A Federal Plan To Deal With Devastating Wildfires Is Unveiled

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Jason Hopkins Immigration and politics reporter
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Several major players involved in the management of U.S. forests revealed new strategies for fighting the wildfires that have raged across the western part of the country.

During a Thursday press conference at the U.S. Capitol, Agriculture Secretary Sonny Perdue spoke alongside a bipartisan coalition of senators as they revealed the government’s updated approach to dealing with wildfires. The subject has become a major issue as fires continue to burn the West Coast, destroying property, wildlife and forcing thousands to flee their homes.

Essentially, federal authorities hope to streamline their collaboration with local government when combating dangerous fires.

“We cannot do this ourselves,” said Perdue. “Today, I’m announcing a new and smarter, more aggressive, approach for accomplishing this from the ground up. We are going to convene at the state level — jointly with our state partners — jointly reviewing forest conditions and communities at risk. And developing and prioritizing projects together.

Perdue’s comments come as both federal and state departments have struggled to contain a number of fires on the West Coast and elsewhere in the region. Montana was hit with the worst wildfires in U.S. history last year, with hundreds of miles burned. Montana Republican Sen. Steve Daines, who spoke in support of the new measures, said 1.4 million acres burned in his state in 2017 and hundreds of thousands burned this year. Washington state has faced the same battles. (RELATED: Ryan Zinke Shifts The Wildfire Debate From Global Warming To Anti-Logging ‘Environmental Terrorists’)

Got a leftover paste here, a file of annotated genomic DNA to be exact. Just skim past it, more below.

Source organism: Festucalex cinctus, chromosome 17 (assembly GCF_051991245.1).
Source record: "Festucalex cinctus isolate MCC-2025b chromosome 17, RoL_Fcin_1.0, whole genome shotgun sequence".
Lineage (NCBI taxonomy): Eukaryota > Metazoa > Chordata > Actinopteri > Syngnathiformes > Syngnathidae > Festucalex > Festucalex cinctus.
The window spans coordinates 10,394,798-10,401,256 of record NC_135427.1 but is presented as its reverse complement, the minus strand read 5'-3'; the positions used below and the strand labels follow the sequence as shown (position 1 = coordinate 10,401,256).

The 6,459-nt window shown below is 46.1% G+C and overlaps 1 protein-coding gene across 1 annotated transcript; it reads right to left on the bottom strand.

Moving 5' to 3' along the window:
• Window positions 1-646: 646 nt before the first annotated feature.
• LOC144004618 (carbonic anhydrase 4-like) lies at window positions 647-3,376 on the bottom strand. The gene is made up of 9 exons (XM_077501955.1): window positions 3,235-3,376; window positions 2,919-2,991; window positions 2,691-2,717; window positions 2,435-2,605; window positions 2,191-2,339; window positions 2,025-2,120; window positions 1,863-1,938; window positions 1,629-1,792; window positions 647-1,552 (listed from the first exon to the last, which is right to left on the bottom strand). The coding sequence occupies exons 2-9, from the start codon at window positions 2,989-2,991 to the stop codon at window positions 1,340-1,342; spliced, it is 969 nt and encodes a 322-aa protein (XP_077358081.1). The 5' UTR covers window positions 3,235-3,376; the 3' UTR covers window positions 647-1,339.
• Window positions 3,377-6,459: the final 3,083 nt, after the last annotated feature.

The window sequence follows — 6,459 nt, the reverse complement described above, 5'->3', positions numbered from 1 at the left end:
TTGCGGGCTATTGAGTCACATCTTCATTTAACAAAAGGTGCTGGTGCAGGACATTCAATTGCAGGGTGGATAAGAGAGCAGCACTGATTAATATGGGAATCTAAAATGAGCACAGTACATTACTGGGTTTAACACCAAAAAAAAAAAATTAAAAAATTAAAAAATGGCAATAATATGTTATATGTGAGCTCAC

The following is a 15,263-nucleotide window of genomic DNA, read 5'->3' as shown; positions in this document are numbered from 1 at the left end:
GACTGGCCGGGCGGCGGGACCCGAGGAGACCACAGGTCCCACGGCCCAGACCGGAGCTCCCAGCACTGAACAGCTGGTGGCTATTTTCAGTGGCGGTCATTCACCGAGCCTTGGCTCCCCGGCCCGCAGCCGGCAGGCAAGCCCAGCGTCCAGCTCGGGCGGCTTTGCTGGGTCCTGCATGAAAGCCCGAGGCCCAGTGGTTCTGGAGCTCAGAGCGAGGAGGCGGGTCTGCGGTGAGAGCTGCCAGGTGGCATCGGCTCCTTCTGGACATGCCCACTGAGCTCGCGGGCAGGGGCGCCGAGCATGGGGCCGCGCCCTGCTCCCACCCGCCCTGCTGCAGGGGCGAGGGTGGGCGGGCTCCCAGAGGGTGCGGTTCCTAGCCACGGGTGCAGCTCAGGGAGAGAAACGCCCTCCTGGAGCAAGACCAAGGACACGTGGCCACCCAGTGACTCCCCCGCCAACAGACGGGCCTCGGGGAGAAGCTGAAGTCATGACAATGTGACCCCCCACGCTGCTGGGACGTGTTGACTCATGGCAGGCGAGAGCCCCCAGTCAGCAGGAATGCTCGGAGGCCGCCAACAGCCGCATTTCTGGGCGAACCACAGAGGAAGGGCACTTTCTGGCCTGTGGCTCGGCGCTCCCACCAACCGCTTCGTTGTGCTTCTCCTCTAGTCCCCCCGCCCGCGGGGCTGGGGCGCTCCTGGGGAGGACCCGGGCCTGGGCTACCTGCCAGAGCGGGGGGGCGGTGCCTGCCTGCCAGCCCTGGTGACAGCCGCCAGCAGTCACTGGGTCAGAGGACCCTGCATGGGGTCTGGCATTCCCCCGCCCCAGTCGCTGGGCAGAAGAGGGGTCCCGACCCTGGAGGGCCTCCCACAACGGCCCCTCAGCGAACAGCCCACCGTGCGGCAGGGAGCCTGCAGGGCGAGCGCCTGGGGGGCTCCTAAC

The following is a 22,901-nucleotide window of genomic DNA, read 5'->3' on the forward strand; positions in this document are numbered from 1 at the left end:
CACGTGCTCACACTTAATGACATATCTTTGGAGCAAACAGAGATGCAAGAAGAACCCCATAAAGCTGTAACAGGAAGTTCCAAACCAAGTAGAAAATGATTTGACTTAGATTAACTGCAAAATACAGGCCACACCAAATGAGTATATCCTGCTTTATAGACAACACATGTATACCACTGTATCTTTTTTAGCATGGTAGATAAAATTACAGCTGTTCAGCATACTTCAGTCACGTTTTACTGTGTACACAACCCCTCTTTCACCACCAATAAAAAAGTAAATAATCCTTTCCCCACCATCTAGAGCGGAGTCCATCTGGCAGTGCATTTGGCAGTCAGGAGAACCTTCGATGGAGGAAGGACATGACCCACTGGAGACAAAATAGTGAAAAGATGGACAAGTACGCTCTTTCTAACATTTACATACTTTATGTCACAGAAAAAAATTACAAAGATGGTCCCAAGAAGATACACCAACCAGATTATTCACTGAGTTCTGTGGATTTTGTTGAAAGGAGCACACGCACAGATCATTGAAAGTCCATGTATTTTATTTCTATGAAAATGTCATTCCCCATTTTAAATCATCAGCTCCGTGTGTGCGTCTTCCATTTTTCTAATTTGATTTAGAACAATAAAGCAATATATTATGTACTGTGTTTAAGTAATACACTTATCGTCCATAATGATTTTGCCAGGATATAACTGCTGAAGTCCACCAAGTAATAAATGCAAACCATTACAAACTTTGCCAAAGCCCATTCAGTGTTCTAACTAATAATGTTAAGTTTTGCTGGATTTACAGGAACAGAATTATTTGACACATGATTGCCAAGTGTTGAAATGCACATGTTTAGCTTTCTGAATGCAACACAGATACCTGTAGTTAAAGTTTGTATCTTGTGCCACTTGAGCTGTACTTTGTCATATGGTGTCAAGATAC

Federal lawmakers now want a more effective solution.

“I flew through Seattle yesterday,” said Alaska GOP Sen. Lisa Murkowski, speaking right after Perdue, “You could taste the smoke in the air. You could see it all throughout — not only in Seattle, but it was all up into Canadian and Alaskan air as well. Our need to  be working together, our need to be cooperating in these faces is so incredibly important.”

Sens. Maria Cantwell and Ron Wyden, both Democrats representing Washington state, also spoke at the conference. Wyden stressed that these current fires “aren’t your grandfather’s fires,” suggesting that they are hotter and bigger than they’ve been in history.

While the entire topic of the meeting revolved around how to deal with fires, members of the media still pressed Perdue on how climate change might be involved. The Agriculture secretary pointed to a graph that showed periods of heating and cooling cycles taking place over many years — indicating that this is a natural phenomenon. But he made clear that the press conference was about how to best fight fires, not debate the exact causes of them.

“If you want to debate the cause, you can do that. We are about focusing on what we can do today in order to mitigate the impact of longer fire seasons, hotter fires, prior conditions and that way. That’s what this is really about,” Perdue said.

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